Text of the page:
# Number between 1 and 1000000 with sum of digits equal to 18.

I saw an example of such a problem here already, where the sum of digits desired was 8. I have already done my question using multinomial theorem, by finding out the coefficient of x^18 in $$(x^0+x^1+...+x^9)^6$$, and the proper answer came (which is 25927). How to solve it using the fact that $$x_1+x_2+...+x_6=18$$, and hence through $$18+5\choose 5$$? I observed the fact that I get the term $$18+5\choose 5$$ in the first way also, but some options get eliminated after that (subtracted). I understand that those are the cases where the digits are something greater than 9, but is there a proper mathematical explanation for it? Thanks in advance.

Well, I think you gave the explanation yourself already: the $$18+5\choose 5$$ is for any $$6$$ (ordered!) numbers that add up to $$18$$, and that includes more cases than having $$6$$ digits that add up to $$18$$ .. I am not sure what else you might be looking for in order to explain this.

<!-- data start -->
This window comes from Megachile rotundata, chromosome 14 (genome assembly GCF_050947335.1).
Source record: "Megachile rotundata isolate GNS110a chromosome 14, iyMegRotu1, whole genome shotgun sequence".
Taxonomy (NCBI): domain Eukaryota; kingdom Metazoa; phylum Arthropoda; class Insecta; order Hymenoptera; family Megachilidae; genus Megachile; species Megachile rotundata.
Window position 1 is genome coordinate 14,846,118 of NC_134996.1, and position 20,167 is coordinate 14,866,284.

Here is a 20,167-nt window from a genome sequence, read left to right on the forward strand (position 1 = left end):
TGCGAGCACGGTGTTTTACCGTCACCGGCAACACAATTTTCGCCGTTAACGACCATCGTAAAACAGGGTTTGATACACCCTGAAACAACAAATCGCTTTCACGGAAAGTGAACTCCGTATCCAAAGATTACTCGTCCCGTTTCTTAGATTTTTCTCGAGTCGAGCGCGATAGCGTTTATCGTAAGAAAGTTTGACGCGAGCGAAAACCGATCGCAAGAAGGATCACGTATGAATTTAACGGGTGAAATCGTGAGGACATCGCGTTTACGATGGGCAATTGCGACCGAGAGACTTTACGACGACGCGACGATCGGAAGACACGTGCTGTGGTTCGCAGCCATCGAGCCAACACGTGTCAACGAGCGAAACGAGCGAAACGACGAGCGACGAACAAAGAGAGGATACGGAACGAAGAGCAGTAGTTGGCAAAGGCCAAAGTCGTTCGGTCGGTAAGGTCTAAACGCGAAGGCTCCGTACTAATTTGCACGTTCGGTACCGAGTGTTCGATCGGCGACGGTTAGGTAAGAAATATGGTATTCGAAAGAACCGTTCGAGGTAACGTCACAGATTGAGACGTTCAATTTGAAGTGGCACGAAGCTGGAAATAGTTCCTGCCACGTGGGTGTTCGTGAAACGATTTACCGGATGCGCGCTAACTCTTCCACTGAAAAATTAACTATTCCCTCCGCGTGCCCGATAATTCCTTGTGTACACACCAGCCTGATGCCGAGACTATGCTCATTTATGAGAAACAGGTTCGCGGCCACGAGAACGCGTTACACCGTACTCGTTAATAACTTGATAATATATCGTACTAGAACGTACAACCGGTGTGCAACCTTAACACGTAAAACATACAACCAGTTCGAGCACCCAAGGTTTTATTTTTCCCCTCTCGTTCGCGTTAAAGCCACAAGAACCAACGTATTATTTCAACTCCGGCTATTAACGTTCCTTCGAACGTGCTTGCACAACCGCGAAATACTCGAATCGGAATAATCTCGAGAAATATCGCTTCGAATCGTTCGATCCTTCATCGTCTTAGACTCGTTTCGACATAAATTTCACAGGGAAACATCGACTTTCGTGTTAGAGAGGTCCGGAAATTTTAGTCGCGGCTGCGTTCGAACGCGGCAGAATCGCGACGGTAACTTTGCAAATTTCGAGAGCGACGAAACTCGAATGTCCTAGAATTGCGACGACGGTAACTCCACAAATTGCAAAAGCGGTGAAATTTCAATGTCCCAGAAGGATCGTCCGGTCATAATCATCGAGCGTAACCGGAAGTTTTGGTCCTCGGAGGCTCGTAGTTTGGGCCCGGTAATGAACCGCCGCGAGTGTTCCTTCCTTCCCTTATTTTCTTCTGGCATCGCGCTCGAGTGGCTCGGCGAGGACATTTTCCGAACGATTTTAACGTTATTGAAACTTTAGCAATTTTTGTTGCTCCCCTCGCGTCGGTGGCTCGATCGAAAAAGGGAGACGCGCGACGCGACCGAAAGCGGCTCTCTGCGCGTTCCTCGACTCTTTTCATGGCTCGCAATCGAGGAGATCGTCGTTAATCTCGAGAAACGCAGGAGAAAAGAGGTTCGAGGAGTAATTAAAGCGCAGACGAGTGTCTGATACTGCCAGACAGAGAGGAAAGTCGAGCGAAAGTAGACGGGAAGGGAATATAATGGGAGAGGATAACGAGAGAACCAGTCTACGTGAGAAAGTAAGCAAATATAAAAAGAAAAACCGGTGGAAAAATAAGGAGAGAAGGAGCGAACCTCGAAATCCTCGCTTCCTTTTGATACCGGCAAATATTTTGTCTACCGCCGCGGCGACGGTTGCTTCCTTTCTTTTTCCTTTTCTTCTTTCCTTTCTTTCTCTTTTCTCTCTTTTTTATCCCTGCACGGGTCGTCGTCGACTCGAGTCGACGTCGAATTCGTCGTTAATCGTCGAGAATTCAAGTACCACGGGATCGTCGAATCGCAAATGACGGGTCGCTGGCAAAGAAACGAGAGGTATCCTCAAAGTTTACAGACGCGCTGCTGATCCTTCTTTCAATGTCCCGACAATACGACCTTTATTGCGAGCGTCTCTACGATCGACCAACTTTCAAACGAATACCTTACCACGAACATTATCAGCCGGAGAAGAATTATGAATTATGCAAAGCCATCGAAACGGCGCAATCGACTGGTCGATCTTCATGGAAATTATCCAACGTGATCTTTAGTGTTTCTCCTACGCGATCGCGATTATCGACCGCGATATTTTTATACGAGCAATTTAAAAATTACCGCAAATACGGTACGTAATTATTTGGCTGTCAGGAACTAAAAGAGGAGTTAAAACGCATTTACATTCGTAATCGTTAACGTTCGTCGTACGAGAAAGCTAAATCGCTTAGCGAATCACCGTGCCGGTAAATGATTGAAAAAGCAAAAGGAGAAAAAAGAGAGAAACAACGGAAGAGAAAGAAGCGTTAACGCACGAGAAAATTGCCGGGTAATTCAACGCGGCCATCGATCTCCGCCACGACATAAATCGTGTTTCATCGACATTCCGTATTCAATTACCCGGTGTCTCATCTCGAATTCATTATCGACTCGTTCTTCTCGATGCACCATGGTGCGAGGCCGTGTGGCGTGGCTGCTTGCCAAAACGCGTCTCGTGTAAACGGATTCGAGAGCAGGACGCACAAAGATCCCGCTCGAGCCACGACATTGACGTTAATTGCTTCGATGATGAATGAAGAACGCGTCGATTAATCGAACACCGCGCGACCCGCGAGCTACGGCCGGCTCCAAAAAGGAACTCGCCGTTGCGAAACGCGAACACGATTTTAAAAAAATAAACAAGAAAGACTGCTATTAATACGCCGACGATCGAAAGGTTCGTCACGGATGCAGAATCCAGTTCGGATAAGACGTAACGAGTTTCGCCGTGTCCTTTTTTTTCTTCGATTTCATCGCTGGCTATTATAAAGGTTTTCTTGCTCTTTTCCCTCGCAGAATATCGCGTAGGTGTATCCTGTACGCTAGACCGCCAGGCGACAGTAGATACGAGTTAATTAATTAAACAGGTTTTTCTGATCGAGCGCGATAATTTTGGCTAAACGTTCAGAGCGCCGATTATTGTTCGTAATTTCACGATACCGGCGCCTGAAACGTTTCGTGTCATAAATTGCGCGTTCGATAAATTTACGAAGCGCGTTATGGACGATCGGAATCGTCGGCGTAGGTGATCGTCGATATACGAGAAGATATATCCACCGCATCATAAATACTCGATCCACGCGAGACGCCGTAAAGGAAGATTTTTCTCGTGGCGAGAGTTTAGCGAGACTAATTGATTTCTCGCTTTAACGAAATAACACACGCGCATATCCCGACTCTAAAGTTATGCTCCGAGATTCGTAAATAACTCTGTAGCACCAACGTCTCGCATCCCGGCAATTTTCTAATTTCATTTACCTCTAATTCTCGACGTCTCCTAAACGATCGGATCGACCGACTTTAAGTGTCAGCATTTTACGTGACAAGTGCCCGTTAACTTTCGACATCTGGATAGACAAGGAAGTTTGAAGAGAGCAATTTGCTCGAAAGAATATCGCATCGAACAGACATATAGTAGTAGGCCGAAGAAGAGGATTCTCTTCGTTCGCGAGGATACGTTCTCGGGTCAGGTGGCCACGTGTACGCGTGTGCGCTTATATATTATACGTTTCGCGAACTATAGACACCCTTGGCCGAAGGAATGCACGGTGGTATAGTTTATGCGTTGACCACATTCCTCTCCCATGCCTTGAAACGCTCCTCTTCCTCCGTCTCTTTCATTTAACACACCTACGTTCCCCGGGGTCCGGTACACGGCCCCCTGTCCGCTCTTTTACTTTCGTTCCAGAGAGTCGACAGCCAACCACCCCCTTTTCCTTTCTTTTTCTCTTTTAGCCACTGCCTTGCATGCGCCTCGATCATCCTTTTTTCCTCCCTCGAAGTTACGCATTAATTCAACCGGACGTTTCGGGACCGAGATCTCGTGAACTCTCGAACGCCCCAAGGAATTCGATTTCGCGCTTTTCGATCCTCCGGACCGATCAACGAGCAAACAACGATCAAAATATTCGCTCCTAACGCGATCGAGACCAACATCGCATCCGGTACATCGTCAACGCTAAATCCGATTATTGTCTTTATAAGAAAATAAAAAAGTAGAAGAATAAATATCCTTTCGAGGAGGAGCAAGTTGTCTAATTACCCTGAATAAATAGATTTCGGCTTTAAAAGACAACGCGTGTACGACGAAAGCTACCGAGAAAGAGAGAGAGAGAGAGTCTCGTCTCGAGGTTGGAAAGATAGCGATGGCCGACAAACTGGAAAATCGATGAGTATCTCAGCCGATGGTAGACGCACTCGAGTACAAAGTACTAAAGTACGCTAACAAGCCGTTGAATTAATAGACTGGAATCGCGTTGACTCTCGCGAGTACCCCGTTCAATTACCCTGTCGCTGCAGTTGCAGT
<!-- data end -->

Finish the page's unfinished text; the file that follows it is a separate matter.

But maybe this helps ....

In terms of stars and bars: finding the ways in which $$6$$ numbers add up to $$18$$, you'd need to put $$5$$ bars between or on the sides of $$18$$ stars, e.g

$$****|**||*|***********|$$

corresponds to the ordering of $$6$$ numbers $$(4,2,0,1,11,0)$$, and you can see there are $$18+5\choose 5$$ ways to put those $$5$$ bars in those $$18+5=23$$ positions

However, when it comes to $$6$$-digit numbers (where a number like $$53$$ is represented by $$000053$$), you can't put the bars more than $$9$$ spots apart, and so there are fewer ways to do that.

• Thank you. I think I was confused with my own explanation (if that even means anything logical). The last paragraph was what I was missing. – Arka Seth Apr 3 '19 at 17:34